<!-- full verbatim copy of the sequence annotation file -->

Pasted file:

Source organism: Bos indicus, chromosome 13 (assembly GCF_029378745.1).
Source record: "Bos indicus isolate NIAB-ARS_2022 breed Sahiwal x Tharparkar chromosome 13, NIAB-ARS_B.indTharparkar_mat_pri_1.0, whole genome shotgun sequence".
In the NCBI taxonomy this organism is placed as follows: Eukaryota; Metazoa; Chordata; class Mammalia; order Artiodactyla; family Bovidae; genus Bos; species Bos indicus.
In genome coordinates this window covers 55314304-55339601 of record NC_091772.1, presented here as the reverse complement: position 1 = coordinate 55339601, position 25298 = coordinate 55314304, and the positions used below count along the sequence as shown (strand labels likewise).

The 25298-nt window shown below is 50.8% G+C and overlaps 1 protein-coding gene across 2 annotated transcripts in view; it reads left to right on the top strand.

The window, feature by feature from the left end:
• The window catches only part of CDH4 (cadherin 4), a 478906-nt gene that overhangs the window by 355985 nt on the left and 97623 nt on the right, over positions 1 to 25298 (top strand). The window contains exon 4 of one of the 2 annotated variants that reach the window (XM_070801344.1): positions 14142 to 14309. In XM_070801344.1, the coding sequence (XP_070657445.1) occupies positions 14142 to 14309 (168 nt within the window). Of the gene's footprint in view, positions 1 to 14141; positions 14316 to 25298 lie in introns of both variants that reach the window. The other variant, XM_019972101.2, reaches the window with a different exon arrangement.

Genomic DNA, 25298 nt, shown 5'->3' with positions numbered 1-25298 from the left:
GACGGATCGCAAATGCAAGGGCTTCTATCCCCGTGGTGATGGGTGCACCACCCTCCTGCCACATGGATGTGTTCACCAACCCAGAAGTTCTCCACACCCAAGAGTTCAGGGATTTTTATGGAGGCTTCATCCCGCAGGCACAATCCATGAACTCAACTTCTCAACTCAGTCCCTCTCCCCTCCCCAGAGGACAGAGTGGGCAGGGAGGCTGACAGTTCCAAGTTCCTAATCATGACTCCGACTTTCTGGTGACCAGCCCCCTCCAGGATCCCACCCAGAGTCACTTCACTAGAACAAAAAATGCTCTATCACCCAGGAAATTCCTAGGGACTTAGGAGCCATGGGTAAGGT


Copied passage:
Source organism: Bos indicus, chromosome 13 (assembly GCF_029378745.1).
Source record: "Bos indicus isolate NIAB-ARS_2022 breed Sahiwal x Tharparkar chromosome 13, NIAB-ARS_B.indTharparkar_mat_pri_1.0, whole genome shotgun sequence".
In the NCBI taxonomy this organism is placed as follows: Eukaryota; Metazoa; Chordata; class Mammalia; order Artiodactyla; family Bovidae; genus Bos; species Bos indicus.
In genome coordinates this window covers 55314304-55339601 of record NC_091772.1, presented here as the reverse complement: position 1 = coordinate 55339601, position 25298 = coordinate 55314304, and the positions used below count along the sequence as shown (strand labels likewise).

The 25298-nt window shown below is 50.8% G+C and overlaps 1 protein-coding gene across 2 annotated transcripts in view; it reads left to right on the top strand.

The window, feature by feature from the left end:
• The window catches only part of CDH4 (cadherin 4), a 478906-nt gene that overhangs the window by 355985 nt on the left and 97623 nt on the right, over positions 1 to 25298 (top strand). The window contains exon 4 of one of the 2 annotated variants that reach the window (XM_070801344.1): positions 14142 to 14309. In XM_070801344.1, the coding sequence (XP_070657445.1) occupies positions 14142 to 14309 (168 nt within the window). Of the gene's footprint in view, positions 1 to 14141; positions 14316 to 25298 lie in introns of both variants that reach the window. The other variant, XM_019972101.2, reaches the window with a different exon arrangement.

Genomic DNA, 25298 nt, shown 5'->3' with positions numbered 1-25298 from the left:
GACGGATCGCAAATGCAAGGGCTTCTATCCCCGTGGTGATGGGTGCACCACCCTCCTGCCACATGGATGTGTTCACCAACCCAGAAGTTCTCCACACCCAAGAGTTCAGGGATTTTTATGGAGGCTTCATCCCGCAGGCACAATCCATGAACTCAACTTCTCAACTCAGTCCCTCTCCCCTCCCCAGAGGACAGAGTGGGCAGGGAGGCTGACAGTTCCAAGTTCCTAATCATGACTCCGACTTTCTGGTGACCAGCCCCCTCCAGGATCCCACCCAGAGTCACTTCACTAGAACAAAAAATGCTCTATCACCCAGGAAATTCCTAGGGACTTAGGAGCCATGGGTAAGGT